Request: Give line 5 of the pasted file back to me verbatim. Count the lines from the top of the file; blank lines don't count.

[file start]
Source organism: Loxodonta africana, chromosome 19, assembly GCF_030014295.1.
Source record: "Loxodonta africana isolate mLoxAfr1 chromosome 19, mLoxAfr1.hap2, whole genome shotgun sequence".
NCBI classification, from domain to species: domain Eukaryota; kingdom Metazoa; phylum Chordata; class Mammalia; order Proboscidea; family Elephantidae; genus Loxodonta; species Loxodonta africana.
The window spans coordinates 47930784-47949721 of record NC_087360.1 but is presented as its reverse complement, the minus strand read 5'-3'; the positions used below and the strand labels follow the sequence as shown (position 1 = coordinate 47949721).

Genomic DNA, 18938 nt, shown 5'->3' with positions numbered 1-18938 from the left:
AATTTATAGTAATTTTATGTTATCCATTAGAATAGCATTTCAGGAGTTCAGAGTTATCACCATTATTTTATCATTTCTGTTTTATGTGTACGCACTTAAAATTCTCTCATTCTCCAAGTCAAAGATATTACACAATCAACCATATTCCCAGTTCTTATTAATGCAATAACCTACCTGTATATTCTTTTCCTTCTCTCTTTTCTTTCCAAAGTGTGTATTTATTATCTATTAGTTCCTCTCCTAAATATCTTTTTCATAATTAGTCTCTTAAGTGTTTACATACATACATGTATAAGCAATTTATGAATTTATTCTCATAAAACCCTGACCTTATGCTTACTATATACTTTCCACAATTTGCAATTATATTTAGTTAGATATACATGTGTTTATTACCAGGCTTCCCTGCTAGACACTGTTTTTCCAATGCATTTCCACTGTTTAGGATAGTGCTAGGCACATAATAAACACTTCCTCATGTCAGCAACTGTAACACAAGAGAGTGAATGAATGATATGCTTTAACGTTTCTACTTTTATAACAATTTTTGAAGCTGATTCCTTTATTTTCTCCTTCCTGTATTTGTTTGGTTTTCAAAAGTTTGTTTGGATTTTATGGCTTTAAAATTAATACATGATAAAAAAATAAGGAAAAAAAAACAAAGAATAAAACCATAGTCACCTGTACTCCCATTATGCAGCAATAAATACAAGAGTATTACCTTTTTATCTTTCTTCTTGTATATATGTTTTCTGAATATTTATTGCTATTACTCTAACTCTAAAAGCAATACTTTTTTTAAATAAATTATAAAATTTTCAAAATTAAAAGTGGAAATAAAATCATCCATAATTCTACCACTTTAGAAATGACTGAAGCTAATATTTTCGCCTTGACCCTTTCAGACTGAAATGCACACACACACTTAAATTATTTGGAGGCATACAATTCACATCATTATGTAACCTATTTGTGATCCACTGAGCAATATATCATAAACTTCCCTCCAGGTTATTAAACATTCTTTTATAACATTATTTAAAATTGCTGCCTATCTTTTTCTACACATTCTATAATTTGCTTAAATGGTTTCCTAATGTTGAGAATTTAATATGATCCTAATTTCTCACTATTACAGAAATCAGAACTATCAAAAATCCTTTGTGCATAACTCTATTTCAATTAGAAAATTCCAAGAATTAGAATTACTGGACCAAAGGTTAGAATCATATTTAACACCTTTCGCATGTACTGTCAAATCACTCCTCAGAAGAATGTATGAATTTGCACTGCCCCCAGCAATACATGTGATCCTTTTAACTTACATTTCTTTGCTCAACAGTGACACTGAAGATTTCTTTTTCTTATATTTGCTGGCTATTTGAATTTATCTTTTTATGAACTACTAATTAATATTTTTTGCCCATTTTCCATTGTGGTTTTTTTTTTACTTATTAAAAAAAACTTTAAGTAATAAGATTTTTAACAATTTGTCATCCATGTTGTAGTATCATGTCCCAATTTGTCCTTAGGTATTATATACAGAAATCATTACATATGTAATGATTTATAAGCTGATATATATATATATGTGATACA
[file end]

Genomic DNA, 18938 nt, shown 5'->3' with positions numbered 1-18938 from the left: